In the days since millions of Afghans braved Taliban threats at the polls, President Hamid Karzai and his leading challenger, Abdullah Abdullah, have waged their own offensive, trading accusations of fraud and impending victory. It may look like politics as usual. But against a volatile backdrop of resurgent militancy and ethnic faultlines, the consequences for Afghanistan's fragile democracy are harder to predict.
Initial results are due to be made public Tuesday, though a final total won't be known until two weeks later. Mr. Karzai is expected to come out ahead, but it appears unlikely he'll carry the 50% of the vote plus one needed to avoid a run-off in October. Should a run-off happen, analysts agree the country will retreat to ethnic and regional divisions, with the majority of Pashtuns across the south backing Karzai; and Tajiks, the second-largest ethnic group, rallying in the north behind Abdullah, the son of a Pashtun father and Tajik mother. Abdullah is also more closely identified with the Northern Alliance that ousted the Taliban, a largely Pashtun movement, from power in late 2001).
Abdullah struck early the day after elections with charges that Karzai supporters were guilty of ballot stuffing, intimidation and widespread irregularities. He expanded his case on Aug. 23 with claims that pro-Karzai ballots were still coming in from parts of violent southern provinces where turnout was said to be low to non-existent. A spokesman for Karzai levied similar charges of fraud-related violations while asserting that the former foreign minister was acting out of desperation. However, the head of the electoral complaints commission has since said his group has received 35 allegations of "high priority" misconduct that are "material to election results" and could potentially sway the outcome.
As expectations of both candidates' victories swell, some fear heavy disappointment in Abdullah's strongholds may yield protests. While no one yet foresees the kind of unrest that followed the disputed Iranian elections in June, each candidate's lack of an "organized mechanism" to cope with masses of angered, loosely knit partisans could allow the situation to boil over with time, says Haroun Mir, director of the Afghan Center for Research and Policy Studies. "If one group feels left out, it will create problems for everybody." Indeed, Abdullah's campaign manager told an Abu Dhabi-based newspaper last month as predicting street violence if Abdullah didn't win. (Abdullah, in damage-control mode, said his manager was misquoted.)
Then there is the militant menace, which already succeeded in diminishing voter turnout in much of the south. In at least two instances, promises to cut off fingers of those who voter were made good on. The extra time and mounting pressure of a run-off would create a climate that could be readily exploited, according to Mir, by the Taliban or "neighbors who like to meddle Afghan affairs" — a less than subtle reference to Pakistan. "If someone wants to make trouble, it's a good time."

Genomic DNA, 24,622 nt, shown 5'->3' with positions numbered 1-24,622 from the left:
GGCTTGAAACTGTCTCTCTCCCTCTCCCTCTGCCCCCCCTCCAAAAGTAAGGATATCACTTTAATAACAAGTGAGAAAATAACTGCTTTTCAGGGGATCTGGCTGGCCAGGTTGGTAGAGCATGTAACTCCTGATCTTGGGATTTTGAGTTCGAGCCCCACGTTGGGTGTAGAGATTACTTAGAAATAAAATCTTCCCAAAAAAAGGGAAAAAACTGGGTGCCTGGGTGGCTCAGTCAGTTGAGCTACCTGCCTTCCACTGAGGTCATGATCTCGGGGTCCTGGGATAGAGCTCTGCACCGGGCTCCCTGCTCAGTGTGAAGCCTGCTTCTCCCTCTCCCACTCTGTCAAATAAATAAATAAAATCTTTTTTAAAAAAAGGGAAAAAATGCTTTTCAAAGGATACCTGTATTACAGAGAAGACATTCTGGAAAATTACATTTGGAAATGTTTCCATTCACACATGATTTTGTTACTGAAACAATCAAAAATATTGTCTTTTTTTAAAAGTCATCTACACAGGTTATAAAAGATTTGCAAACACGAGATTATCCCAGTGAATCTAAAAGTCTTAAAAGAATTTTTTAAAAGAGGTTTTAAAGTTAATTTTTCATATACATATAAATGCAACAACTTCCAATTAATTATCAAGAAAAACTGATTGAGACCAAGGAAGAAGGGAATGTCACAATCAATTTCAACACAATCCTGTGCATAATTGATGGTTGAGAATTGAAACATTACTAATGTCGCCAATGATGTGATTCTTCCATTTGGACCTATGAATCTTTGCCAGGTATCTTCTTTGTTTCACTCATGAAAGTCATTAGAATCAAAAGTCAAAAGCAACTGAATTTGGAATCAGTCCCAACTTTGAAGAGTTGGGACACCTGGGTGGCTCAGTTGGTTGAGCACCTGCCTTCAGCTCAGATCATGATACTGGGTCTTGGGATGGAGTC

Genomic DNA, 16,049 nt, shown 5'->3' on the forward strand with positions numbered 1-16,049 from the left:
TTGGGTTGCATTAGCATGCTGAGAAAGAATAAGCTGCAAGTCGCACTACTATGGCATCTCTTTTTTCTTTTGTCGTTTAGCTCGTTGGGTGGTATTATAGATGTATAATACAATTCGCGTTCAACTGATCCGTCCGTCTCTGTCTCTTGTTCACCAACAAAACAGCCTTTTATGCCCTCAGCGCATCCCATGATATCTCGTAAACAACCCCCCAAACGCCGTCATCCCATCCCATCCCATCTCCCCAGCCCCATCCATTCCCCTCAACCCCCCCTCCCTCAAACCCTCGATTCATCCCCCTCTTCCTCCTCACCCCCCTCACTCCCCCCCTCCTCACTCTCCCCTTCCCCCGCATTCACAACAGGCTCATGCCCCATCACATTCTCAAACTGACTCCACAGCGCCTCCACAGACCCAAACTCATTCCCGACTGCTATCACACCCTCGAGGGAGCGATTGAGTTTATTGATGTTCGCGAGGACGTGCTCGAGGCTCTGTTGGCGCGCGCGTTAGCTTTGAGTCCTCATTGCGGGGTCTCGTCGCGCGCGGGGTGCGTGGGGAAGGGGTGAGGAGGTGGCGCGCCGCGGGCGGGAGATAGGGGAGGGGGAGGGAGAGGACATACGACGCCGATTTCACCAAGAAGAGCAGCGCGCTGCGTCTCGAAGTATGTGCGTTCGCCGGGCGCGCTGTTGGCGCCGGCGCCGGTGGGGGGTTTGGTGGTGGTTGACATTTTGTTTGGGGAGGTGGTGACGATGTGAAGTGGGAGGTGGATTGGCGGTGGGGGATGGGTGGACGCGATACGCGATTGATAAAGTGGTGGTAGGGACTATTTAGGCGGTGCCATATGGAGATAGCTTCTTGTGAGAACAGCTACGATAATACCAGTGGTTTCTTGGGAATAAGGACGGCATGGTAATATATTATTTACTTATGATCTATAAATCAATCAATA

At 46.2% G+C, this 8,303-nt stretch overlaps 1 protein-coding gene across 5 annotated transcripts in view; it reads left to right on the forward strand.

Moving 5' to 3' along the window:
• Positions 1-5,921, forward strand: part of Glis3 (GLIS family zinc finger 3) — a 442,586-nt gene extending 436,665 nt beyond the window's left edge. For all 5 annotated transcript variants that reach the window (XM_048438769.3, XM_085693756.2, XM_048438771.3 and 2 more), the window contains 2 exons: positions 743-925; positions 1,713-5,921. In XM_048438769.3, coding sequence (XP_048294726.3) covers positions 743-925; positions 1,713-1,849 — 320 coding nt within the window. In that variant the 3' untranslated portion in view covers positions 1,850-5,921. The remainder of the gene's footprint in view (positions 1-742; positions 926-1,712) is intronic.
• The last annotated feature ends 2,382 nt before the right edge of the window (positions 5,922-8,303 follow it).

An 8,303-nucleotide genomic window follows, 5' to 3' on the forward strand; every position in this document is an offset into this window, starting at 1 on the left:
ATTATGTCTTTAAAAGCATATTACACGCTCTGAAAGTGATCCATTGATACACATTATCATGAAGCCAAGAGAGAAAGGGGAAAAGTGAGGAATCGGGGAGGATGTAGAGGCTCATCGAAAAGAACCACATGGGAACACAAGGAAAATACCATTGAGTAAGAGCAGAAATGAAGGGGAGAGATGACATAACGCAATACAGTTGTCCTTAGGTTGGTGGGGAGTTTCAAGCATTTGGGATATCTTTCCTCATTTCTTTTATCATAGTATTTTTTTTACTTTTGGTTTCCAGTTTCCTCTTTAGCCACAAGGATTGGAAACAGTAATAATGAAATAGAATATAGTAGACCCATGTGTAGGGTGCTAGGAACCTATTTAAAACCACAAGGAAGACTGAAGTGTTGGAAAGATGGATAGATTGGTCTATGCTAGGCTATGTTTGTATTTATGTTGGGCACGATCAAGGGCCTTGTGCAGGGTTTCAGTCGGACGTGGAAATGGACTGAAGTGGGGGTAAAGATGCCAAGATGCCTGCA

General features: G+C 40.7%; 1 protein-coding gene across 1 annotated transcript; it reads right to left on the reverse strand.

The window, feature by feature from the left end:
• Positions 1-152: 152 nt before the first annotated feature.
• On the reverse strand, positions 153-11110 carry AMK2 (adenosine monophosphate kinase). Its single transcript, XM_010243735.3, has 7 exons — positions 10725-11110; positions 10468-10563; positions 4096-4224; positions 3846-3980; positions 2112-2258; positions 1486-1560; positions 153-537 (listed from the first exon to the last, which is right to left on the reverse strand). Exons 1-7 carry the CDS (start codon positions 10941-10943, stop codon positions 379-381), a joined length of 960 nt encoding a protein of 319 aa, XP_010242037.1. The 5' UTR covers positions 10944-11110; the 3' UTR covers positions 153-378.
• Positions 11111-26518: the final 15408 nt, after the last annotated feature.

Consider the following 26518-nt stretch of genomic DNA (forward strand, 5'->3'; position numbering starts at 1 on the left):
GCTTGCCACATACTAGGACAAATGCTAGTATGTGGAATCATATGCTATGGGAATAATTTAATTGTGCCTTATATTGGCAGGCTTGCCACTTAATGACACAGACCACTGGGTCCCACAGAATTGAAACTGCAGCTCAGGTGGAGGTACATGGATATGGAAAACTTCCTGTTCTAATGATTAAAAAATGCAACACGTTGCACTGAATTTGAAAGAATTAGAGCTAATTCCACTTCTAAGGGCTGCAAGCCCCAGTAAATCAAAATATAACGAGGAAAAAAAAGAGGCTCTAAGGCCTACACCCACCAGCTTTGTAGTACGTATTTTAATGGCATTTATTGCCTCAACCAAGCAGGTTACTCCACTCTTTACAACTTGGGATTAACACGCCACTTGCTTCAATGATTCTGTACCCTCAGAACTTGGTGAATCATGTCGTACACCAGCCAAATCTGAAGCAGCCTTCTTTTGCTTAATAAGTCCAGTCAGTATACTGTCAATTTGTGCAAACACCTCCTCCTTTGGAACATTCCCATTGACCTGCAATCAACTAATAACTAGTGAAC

In a bid to ease tensions, the U.S. special envoy to Afghanistan and Pakistan, Richard Holbrooke, met with the leading candidates on Aug. 21, the day after elections, in Kabul, urging against hasty claims that might spell trouble later. Both men offered assurances, and so far, both men have directed their grievances to the complaint commission, whose fraud investigations seem to have temporarily appeased the rival camps.
Some see an opportunity in the nation's current political divisions. Presuming Abdullah loses upfront or in a second round, Nasrullah Stanikzai, a law and politics professor at Kabul University, says a strong opposition is healthy to help raise the legitimacy of the Karzai government, which lately has enjoyed little public faith. "This would be good for Karzai, good for Afghanistan," he says. With U.S. mediation, political analyst Waheed Muzhda believes that a bargain might eventually be worked out between Karzai and Abdullah that "everyone can live with."
But for most Pashtuns, there is only one acceptable outcome. Gholam Mohammad, 24, a taxi driver in the capital who voted for Karzai, says Afghanistan's leaders have historically been Pashtuns like him, a tradition that should never change. Still, he approves of Karzai's choices of Mohammad Fahim, a Tajik, and Karim Khalili, a Hazara, as his two vice presidents, a choice he thinks will help ensure some cohesion among the different groups around the country. And what if Karzai somehow lost and a non-Pashtun took his place? "It would not be good."
Such sentiments are standard in the Pashtun-dominated south. "The Pashtun people are the owners of this country, no one else," says Abdul Khan, 63, a tribal elder from Kandahar city. Another local Pashtun man said he would rather vote for a Hindu before Abdullah, a fellow Muslim. A second vote for Mr. Karzai would suffice, if the Taliban threats and voting controversy don't get in the way.
— With reporting from Homayoun Shoaib in Kandahar